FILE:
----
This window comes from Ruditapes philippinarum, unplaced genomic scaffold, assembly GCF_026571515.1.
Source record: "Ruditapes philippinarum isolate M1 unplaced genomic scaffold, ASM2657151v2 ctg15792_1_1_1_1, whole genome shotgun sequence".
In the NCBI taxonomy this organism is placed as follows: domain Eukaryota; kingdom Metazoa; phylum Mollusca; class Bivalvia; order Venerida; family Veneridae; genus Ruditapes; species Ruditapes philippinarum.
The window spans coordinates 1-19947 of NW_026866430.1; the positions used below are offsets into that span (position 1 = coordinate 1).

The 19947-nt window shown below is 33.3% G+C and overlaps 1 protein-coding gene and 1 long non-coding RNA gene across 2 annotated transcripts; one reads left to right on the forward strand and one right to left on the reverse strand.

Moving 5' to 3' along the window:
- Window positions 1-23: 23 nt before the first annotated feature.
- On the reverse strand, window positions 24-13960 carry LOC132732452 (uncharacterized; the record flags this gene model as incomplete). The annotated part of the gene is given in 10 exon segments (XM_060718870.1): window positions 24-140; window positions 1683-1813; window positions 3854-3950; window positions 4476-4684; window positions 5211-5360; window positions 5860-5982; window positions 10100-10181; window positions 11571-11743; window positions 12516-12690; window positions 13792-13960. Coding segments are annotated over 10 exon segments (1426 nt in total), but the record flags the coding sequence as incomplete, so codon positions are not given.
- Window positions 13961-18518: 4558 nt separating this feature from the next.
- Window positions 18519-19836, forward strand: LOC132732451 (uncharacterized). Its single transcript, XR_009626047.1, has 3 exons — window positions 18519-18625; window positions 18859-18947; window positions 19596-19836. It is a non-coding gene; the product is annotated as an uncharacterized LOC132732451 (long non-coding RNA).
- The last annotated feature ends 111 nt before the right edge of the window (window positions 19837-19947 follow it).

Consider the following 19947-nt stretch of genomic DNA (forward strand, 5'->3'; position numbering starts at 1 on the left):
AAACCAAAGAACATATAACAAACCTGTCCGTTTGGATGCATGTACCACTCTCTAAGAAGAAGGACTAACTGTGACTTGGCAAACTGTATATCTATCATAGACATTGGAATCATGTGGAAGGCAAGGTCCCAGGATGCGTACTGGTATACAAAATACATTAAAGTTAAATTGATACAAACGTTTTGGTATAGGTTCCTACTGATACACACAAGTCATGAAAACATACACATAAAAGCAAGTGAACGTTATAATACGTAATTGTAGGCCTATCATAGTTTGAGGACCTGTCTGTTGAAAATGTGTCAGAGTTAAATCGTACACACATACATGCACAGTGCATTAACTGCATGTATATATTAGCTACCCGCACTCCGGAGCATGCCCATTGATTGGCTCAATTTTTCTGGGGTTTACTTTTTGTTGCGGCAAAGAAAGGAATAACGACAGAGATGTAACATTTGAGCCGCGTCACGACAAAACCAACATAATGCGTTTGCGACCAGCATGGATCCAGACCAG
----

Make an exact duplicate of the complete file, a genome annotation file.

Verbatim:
This window comes from Ruditapes philippinarum, unplaced genomic scaffold, assembly GCF_026571515.1.
Source record: "Ruditapes philippinarum isolate M1 unplaced genomic scaffold, ASM2657151v2 ctg15792_1_1_1_1, whole genome shotgun sequence".
In the NCBI taxonomy this organism is placed as follows: domain Eukaryota; kingdom Metazoa; phylum Mollusca; class Bivalvia; order Venerida; family Veneridae; genus Ruditapes; species Ruditapes philippinarum.
The window spans coordinates 1-19947 of NW_026866430.1; the positions used below are offsets into that span (position 1 = coordinate 1).

The 19947-nt window shown below is 33.3% G+C and overlaps 1 protein-coding gene and 1 long non-coding RNA gene across 2 annotated transcripts; one reads left to right on the forward strand and one right to left on the reverse strand.

Moving 5' to 3' along the window:
- Window positions 1-23: 23 nt before the first annotated feature.
- On the reverse strand, window positions 24-13960 carry LOC132732452 (uncharacterized; the record flags this gene model as incomplete). The annotated part of the gene is given in 10 exon segments (XM_060718870.1): window positions 24-140; window positions 1683-1813; window positions 3854-3950; window positions 4476-4684; window positions 5211-5360; window positions 5860-5982; window positions 10100-10181; window positions 11571-11743; window positions 12516-12690; window positions 13792-13960. Coding segments are annotated over 10 exon segments (1426 nt in total), but the record flags the coding sequence as incomplete, so codon positions are not given.
- Window positions 13961-18518: 4558 nt separating this feature from the next.
- Window positions 18519-19836, forward strand: LOC132732451 (uncharacterized). Its single transcript, XR_009626047.1, has 3 exons — window positions 18519-18625; window positions 18859-18947; window positions 19596-19836. It is a non-coding gene; the product is annotated as an uncharacterized LOC132732451 (long non-coding RNA).
- The last annotated feature ends 111 nt before the right edge of the window (window positions 19837-19947 follow it).

Consider the following 19947-nt stretch of genomic DNA (forward strand, 5'->3'; position numbering starts at 1 on the left):
AAACCAAAGAACATATAACAAACCTGTCCGTTTGGATGCATGTACCACTCTCTAAGAAGAAGGACTAACTGTGACTTGGCAAACTGTATATCTATCATAGACATTGGAATCATGTGGAAGGCAAGGTCCCAGGATGCGTACTGGTATACAAAATACATTAAAGTTAAATTGATACAAACGTTTTGGTATAGGTTCCTACTGATACACACAAGTCATGAAAACATACACATAAAAGCAAGTGAACGTTATAATACGTAATTGTAGGCCTATCATAGTTTGAGGACCTGTCTGTTGAAAATGTGTCAGAGTTAAATCGTACACACATACATGCACAGTGCATTAACTGCATGTATATATTAGCTACCCGCACTCCGGAGCATGCCCATTGATTGGCTCAATTTTTCTGGGGTTTACTTTTTGTTGCGGCAAAGAAAGGAATAACGACAGAGATGTAACATTTGAGCCGCGTCACGACAAAACCAACATAATGCGTTTGCGACCAGCATGGATCCAGACCAG